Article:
Sub-10 nm FETs: Thin Body Back Gated Schottky Transistors

Varadarajan Vidya
(Professor Tsu-Jae King)
UC-MICRO Program

The rapid growth of the semiconductor industry has been enabled by transistor scaling to improve the performance and cost of integrated circuit products. Continued scaling of the MOSFET presents new technological challenges as fundamental material and process limits are approached. It would therefore be useful to investigate novel FET structures that could be simpler to fabricate and more scalable than the MOSFET.

In this project we are focusing on the fabrication and characterization of short-channel (Lg < 20 nm) thin-body Schottky-gate transistors. The chief advantage of this structure compared to the conventional MOSFET lies in its extreme simplicity of structure and fabrication. The transistor has no p-n junctions between the S/D and channel, thus eliminating the requirement of hyper-abrupt junctions. The structure is constituted of a metal semiconductor contact as the front gate and a MOS back gate to adjust the threshold voltage. The conduction through the device is essentially resistive (similar to a JFET) with the resistance of the channel being adjusted using the front and back gate voltages. The channel lies in the middle of a thin silicon layer, thus making the interface quality unimportant for performance. In order to have channel pinch off at low gate voltages and good drive currents at high gate voltages of about 0.6 V (as desired for sub 10 nm devices), it is essential to have a heavily doped thin silicon channel, with the silicon thickness not very critical. Also, unlike the double gate MOSFET, the alignment between the front and back gates is not important for good transistor performance.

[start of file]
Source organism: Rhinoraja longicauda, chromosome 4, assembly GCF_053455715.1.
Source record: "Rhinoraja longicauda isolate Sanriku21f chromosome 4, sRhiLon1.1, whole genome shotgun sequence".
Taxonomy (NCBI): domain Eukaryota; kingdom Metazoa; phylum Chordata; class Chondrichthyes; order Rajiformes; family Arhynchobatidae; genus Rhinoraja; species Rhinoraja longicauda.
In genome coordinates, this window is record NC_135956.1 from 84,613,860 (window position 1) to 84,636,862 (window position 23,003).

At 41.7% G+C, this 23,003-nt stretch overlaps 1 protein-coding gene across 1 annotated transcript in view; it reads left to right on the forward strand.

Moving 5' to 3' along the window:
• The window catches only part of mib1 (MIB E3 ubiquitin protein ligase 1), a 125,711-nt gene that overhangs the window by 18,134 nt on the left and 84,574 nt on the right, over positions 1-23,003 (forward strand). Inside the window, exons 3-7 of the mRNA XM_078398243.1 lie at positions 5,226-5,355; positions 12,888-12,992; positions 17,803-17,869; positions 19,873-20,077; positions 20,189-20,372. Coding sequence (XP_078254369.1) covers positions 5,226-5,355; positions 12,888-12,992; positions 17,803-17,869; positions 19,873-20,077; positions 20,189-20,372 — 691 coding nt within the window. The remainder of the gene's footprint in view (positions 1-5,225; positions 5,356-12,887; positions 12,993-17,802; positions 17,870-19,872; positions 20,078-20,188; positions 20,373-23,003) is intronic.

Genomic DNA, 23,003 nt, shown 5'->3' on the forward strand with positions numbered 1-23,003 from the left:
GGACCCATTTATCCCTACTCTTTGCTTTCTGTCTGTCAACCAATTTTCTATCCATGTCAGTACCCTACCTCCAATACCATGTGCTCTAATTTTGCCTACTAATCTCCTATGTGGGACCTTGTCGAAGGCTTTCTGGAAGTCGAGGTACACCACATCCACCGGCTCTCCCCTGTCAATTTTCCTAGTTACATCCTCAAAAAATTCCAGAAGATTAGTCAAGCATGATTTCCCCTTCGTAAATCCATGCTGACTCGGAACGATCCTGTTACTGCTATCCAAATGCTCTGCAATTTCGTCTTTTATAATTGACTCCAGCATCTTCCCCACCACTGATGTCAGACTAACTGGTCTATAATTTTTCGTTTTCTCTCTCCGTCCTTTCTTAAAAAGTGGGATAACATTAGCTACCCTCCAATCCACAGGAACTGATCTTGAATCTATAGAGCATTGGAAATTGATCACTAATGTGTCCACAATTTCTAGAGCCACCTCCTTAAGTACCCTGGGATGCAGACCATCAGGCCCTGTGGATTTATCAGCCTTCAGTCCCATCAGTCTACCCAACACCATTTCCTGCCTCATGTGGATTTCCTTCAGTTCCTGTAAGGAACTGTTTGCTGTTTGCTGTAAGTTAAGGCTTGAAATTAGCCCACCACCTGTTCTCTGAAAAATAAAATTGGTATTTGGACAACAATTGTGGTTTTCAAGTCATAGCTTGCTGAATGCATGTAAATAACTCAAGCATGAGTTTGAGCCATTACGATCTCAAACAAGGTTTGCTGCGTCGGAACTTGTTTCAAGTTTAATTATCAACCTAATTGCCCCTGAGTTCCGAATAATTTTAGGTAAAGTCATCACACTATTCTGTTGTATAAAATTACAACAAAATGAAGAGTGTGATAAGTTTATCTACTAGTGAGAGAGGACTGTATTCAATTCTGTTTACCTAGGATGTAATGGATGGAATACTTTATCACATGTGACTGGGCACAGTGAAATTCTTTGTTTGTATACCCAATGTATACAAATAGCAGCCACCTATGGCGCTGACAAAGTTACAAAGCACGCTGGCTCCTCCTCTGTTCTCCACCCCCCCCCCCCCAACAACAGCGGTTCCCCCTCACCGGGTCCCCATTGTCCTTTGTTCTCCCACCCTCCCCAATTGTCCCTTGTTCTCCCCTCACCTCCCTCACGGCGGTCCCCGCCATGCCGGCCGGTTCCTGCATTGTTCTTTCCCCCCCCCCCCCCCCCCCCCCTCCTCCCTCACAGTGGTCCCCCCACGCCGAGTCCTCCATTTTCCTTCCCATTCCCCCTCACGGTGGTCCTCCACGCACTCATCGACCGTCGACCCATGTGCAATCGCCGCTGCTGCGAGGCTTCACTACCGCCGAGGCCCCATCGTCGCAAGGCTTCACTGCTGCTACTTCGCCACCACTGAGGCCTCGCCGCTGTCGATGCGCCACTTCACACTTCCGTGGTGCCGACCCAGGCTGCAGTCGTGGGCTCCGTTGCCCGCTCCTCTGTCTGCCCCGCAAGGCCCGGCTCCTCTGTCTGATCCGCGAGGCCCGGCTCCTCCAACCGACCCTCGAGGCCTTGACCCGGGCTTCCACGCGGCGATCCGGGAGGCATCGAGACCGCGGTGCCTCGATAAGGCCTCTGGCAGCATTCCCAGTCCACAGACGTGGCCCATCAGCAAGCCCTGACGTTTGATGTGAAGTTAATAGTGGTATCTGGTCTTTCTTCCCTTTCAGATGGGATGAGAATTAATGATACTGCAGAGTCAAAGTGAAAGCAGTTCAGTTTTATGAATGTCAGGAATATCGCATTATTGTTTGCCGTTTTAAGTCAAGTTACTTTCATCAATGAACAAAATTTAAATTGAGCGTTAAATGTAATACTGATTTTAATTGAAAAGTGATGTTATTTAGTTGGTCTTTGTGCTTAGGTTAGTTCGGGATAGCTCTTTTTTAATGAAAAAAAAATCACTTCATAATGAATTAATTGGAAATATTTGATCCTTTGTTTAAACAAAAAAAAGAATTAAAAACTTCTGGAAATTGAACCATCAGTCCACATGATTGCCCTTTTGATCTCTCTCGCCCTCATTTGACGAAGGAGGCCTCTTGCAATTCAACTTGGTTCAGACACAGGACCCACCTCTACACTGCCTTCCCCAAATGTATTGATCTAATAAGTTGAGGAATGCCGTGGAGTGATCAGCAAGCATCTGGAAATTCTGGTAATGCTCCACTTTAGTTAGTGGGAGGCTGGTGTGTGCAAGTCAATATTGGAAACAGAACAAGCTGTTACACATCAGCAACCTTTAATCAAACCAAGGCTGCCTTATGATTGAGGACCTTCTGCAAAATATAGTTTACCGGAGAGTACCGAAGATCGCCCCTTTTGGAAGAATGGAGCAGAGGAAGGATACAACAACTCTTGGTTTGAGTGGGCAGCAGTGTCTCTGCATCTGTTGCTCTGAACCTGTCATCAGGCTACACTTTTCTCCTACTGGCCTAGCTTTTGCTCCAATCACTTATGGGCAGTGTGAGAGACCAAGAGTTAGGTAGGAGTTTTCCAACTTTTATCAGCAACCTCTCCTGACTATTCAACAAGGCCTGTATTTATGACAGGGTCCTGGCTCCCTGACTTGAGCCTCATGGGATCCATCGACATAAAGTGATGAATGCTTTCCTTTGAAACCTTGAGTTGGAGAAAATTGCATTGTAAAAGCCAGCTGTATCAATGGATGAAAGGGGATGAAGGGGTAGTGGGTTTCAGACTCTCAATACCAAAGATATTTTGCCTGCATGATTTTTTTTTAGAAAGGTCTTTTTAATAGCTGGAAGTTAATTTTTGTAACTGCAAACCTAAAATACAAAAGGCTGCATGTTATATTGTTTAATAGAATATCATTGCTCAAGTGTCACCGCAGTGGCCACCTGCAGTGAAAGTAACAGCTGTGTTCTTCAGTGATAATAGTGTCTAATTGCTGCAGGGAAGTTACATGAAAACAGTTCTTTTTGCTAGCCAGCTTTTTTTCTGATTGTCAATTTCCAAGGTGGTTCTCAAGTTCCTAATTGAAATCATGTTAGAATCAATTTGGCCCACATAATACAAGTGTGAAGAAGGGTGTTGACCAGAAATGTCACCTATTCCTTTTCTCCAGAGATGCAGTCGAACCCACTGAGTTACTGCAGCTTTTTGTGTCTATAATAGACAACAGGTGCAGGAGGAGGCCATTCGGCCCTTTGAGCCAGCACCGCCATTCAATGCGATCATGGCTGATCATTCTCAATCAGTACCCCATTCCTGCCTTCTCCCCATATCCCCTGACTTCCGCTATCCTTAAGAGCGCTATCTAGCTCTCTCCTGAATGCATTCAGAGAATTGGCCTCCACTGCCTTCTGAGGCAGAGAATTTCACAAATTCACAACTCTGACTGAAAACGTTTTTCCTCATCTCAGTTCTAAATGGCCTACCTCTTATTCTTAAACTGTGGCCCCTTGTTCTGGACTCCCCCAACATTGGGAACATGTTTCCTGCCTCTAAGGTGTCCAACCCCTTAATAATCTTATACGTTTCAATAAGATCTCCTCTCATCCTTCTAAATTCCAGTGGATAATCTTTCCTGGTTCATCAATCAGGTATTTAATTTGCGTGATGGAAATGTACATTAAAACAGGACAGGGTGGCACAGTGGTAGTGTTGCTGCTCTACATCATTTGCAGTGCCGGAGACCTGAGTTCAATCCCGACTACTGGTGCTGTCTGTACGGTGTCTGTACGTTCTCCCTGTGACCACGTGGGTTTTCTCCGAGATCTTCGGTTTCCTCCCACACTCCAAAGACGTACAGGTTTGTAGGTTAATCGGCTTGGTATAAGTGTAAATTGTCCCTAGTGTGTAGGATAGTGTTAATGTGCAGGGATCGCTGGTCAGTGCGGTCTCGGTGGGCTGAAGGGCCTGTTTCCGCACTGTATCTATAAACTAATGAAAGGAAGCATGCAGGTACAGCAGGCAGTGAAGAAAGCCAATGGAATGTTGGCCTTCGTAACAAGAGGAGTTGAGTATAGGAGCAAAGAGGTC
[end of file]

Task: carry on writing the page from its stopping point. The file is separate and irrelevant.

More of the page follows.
A metal-semiconductor contact typically suffers from (1) a large leakage current and, (2) Fermi level pinning. In order to overcome the two issues, an extremely thin layer (5-10 A) of silicon nitride is proposed to be used as a front gate dielectric. With conduction through the middle of the channel, the interface quality is not going to be very critical to the transistor performance. Simulations of this structure were done using the device simulator MEDICI and the results were compared to comparable double-gate MOSFET structures. The drive currents and short channel effects are comparable to the MOSFET, with the MESFET showing a better short channel performance. The drive current and transconductance are slightly poorer, but other benefits of the device are compelling enough to pursue the device further.

The fabrication of this structure has been started with the first run being tried on a poly-silicon channel to evaluate the feasibility of this idea. Later on, emphasis shall be given on thin silicon film crystallization to improve the transistor drive current. In the future we propose to demonstrate that this device can be scaled down far beyond the MOSFET limits and, theoretically, all the way to atomic dimensions. With a simple process flow and a poly-silicon channel, it is likely to be a good candidate for 3D intregration of devices as well.

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